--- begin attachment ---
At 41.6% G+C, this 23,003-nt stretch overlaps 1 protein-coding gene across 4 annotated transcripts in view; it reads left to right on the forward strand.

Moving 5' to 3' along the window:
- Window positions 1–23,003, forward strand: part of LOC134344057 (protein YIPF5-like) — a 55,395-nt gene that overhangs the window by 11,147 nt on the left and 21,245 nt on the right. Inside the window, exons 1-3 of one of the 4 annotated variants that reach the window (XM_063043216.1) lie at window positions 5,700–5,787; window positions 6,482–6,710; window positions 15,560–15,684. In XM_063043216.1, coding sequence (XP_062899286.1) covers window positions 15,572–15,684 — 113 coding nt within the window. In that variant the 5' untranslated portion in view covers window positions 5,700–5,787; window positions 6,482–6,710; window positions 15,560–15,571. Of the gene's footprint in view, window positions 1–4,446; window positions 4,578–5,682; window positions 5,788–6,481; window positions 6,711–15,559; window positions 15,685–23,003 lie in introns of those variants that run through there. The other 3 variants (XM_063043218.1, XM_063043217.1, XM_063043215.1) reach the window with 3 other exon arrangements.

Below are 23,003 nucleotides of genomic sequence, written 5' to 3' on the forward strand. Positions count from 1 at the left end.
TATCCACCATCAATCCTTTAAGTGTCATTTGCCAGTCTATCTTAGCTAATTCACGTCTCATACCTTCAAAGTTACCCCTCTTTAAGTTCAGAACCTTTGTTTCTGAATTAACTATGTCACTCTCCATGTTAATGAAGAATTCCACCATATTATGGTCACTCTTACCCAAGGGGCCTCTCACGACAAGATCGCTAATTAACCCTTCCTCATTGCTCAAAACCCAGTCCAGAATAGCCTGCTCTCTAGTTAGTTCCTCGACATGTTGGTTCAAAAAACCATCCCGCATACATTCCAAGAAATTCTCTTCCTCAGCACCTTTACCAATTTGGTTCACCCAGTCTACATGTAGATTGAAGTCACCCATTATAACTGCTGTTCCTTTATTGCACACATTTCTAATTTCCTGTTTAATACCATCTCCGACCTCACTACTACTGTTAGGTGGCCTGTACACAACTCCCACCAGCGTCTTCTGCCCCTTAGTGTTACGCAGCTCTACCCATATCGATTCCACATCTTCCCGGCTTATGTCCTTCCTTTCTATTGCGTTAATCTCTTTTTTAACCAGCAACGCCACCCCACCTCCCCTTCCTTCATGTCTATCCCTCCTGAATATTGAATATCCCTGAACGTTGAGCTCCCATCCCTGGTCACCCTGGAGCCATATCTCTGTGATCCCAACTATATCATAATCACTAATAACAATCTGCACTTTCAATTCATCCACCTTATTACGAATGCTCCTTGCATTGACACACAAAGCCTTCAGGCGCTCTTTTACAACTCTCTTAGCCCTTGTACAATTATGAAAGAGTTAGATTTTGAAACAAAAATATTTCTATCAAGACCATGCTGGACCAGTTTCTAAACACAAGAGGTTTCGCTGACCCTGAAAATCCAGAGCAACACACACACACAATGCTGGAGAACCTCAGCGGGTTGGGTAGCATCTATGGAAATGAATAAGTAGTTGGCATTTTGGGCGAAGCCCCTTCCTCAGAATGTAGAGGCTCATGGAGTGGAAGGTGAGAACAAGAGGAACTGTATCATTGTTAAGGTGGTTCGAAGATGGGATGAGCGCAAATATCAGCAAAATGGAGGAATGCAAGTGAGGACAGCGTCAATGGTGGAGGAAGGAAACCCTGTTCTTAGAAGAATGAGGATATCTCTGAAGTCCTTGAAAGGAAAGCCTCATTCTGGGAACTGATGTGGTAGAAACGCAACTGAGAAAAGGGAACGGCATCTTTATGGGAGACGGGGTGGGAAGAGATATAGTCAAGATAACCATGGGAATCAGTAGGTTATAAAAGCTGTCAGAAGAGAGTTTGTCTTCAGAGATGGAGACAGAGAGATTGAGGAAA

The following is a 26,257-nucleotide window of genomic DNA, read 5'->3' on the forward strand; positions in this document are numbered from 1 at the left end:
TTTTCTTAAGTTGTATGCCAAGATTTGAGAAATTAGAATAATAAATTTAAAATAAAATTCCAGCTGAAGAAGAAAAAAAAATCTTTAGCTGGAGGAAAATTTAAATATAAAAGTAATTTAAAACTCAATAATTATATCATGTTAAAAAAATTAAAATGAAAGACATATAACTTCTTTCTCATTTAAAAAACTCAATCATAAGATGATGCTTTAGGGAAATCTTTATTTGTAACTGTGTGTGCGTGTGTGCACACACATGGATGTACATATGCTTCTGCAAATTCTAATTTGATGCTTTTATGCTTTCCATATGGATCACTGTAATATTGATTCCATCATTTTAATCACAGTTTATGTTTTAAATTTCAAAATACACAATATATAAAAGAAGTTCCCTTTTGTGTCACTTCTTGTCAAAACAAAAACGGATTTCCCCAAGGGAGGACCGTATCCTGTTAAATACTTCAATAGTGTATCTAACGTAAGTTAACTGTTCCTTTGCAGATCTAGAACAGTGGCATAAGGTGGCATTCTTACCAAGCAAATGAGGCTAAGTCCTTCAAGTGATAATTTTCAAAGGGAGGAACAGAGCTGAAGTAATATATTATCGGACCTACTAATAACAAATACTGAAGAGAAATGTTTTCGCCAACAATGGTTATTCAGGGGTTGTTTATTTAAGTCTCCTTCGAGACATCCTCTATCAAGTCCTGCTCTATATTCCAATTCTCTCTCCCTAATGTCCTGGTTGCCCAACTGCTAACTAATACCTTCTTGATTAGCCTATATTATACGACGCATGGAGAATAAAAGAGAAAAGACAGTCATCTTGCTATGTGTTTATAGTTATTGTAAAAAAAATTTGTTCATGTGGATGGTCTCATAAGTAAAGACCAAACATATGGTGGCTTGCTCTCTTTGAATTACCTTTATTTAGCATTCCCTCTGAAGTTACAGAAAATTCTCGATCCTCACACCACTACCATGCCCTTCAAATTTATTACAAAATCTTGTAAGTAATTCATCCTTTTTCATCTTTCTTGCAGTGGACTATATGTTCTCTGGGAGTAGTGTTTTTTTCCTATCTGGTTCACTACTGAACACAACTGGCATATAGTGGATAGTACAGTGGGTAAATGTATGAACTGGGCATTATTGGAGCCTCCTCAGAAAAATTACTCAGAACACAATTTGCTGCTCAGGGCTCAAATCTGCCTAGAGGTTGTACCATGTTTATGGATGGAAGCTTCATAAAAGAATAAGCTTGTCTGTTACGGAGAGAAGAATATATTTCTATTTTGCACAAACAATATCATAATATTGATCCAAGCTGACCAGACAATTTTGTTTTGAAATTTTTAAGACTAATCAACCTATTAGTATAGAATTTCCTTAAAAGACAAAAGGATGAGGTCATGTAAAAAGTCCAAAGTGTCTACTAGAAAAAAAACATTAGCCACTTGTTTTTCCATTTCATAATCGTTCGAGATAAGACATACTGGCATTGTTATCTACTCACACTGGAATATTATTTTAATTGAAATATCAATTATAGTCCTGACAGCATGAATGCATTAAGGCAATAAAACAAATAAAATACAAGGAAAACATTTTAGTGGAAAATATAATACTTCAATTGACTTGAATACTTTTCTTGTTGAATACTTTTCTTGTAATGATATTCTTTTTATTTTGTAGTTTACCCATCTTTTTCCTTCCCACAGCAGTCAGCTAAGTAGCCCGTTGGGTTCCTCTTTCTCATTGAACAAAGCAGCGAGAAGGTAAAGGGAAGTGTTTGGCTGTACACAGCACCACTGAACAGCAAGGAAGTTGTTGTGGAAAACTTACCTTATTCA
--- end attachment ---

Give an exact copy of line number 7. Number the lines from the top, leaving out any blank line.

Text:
TTTTCTTAAGTTGTATGCCAAGATTTGAGAAATTAGAATAATAAATTTAAAATAAAATTCCAGCTGAAGAAGAAAAAAAAATCTTTAGCTGGAGGAAAATTTAAATATAAAAGTAATTTAAAACTCAATAATTATATCATGTTAAAAAAATTAAAATGAAAGACATATAACTTCTTTCTCATTTAAAAAACTCAATCATAAGATGATGCTTTAGGGAAATCTTTATTTGTAACTGTGTGTGCGTGTGTGCACACACATGGATGTACATATGCTTCTGCAAATTCTAATTTGATGCTTTTATGCTTTCCATATGGATCACTGTAATATTGATTCCATCATTTTAATCACAGTTTATGTTTTAAATTTCAAAATACACAATATATAAAAGAAGTTCCCTTTTGTGTCACTTCTTGTCAAAACAAAAACGGATTTCCCCAAGGGAGGACCGTATCCTGTTAAATACTTCAATAGTGTATCTAACGTAAGTTAACTGTTCCTTTGCAGATCTAGAACAGTGGCATAAGGTGGCATTCTTACCAAGCAAATGAGGCTAAGTCCTTCAAGTGATAATTTTCAAAGGGAGGAACAGAGCTGAAGTAATATATTATCGGACCTACTAATAACAAATACTGAAGAGAAATGTTTTCGCCAACAATGGTTATTCAGGGGTTGTTTATTTAAGTCTCCTTCGAGACATCCTCTATCAAGTCCTGCTCTATATTCCAATTCTCTCTCCCTAATGTCCTGGTTGCCCAACTGCTAACTAATACCTTCTTGATTAGCCTATATTATACGACGCATGGAGAATAAAAGAGAAAAGACAGTCATCTTGCTATGTGTTTATAGTTATTGTAAAAAAAATTTGTTCATGTGGATGGTCTCATAAGTAAAGACCAAACATATGGTGGCTTGCTCTCTTTGAATTACCTTTATTTAGCATTCCCTCTGAAGTTACAGAAAATTCTCGATCCTCACACCACTACCATGCCCTTCAAATTTATTACAAAATCTTGTAAGTAATTCATCCTTTTTCATCTTTCTTGCAGTGGACTATATGTTCTCTGGGAGTAGTGTTTTTTTCCTATCTGGTTCACTACTGAACACAACTGGCATATAGTGGATAGTACAGTGGGTAAATGTATGAACTGGGCATTATTGGAGCCTCCTCAGAAAAATTACTCAGAACACAATTTGCTGCTCAGGGCTCAAATCTGCCTAGAGGTTGTACCATGTTTATGGATGGAAGCTTCATAAAAGAATAAGCTTGTCTGTTACGGAGAGAAGAATATATTTCTATTTTGCACAAACAATATCATAATATTGATCCAAGCTGACCAGACAATTTTGTTTTGAAATTTTTAAGACTAATCAACCTATTAGTATAGAATTTCCTTAAAAGACAAAAGGATGAGGTCATGTAAAAAGTCCAAAGTGTCTACTAGAAAAAAAACATTAGCCACTTGTTTTTCCATTTCATAATCGTTCGAGATAAGACATACTGGCATTGTTATCTACTCACACTGGAATATTATTTTAATTGAAATATCAATTATAGTCCTGACAGCATGAATGCATTAAGGCAATAAAACAAATAAAATACAAGGAAAACATTTTAGTGGAAAATATAATACTTCAATTGACTTGAATACTTTTCTTGTTGAATACTTTTCTTGTAATGATATTCTTTTTATTTTGTAGTTTACCCATCTTTTTCCTTCCCACAGCAGTCAGCTAAGTAGCCCGTTGGGTTCCTCTTTCTCATTGAACAAAGCAGCGAGAAGGTAAAGGGAAGTGTTTGGCTGTACACAGCACCACTGAACAGCAAGGAAGTTGTTGTGGAAAACTTACCTTATTCA